Old habits die hard. And when a global pandemic hits, they seem to become even more ingrained.

Although it feels like an eternity, it was only two months ago that supermarkets were fighting tooth and nail to secure listings of some of the most innovative, trendy challenger brands consumers were actively seeking.

Whether a pea-based milk alternative, plant-based shawarma kebabs or CBD gum, these premium, niche products were driving almost 60% of growth in the food and drink sphere, and retailers wanted in on the action.

Incubators and accelerator programmes promising listings – often in exchange for exclusivity – were popping up left, right and centre. It seemed the trend could only accelerate, with new products launched on almost a daily basis.

But as the coronavirus crisis took hold of the UK, decades-old brands saw a resurgence. Rather than being experimental, shoppers sought comfort by filling their baskets with familiar products that had been with them all their lives.

Mr Kipling maker Premier Foods, who had struggled until a few years ago, with speculation last year that a break-up of its brands was imminent, reported a 10.5% sales increase in March. It was still seeing “higher than average patterns of demand”, Premier said last week.

Associated British Foods, the business behind Ryvita and Kingsmill, said it “produced more than ever before” during the lockdown, while fmcg giant Unilever said Hellmann’s mayo and Knorr stock cubes were star performers of its first quarter.

And as consumers turned their backs on challenger brands so did supermarkets, which have been accused of deprioritising startups in favour of ‘essentials’ from big corporations. According to an exclusive survey conducted by The Grocer at the end of March, as retailers dealt with the initial stockpiling crisis, 37% of SMEs reported falling retail sales, with a further 15% having been contacted by supermarket stockists to advise of temporarily delistings.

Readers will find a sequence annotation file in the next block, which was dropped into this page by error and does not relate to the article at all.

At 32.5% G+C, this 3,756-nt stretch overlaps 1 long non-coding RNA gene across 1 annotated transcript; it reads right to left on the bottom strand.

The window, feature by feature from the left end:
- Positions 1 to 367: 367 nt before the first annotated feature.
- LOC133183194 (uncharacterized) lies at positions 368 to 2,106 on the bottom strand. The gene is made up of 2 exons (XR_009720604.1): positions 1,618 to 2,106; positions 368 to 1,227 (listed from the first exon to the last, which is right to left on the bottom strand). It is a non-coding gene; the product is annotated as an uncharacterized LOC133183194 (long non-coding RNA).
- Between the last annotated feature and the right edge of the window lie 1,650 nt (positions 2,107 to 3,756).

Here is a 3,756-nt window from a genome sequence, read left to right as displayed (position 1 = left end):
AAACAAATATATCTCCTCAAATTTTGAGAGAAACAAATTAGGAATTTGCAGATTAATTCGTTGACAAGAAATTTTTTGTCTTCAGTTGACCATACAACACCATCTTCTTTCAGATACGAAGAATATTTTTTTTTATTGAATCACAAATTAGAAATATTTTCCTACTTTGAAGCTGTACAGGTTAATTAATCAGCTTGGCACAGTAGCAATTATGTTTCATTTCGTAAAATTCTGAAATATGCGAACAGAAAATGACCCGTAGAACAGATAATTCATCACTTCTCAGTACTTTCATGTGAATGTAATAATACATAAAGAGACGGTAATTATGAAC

But challenger brands have not been sitting on their hands, rushing to boost e-commerce sales – both through their own web stores and Amazon – in an effort to reach loyal consumers.

Young Foodies has also come to the rescue, launching an e-commerce site entirely dedicated to independent businesses. The aim of the website – called Mighty Small – is to help startups “rejuvenate sales, boost cashflow and grow categories”, while providing support to navigate the crisis.

Yet the fear is mounting that these initiatives alone will not be enough to keep many of these innovative, on-trend brands from going under. Unless both consumers and supermarkets get back to backing them, the losers won’t simply be their young, passionate founders. We all will miss out on a vital part of food innovation that has, so far, made the UK’s food startup scene the finest in Europe.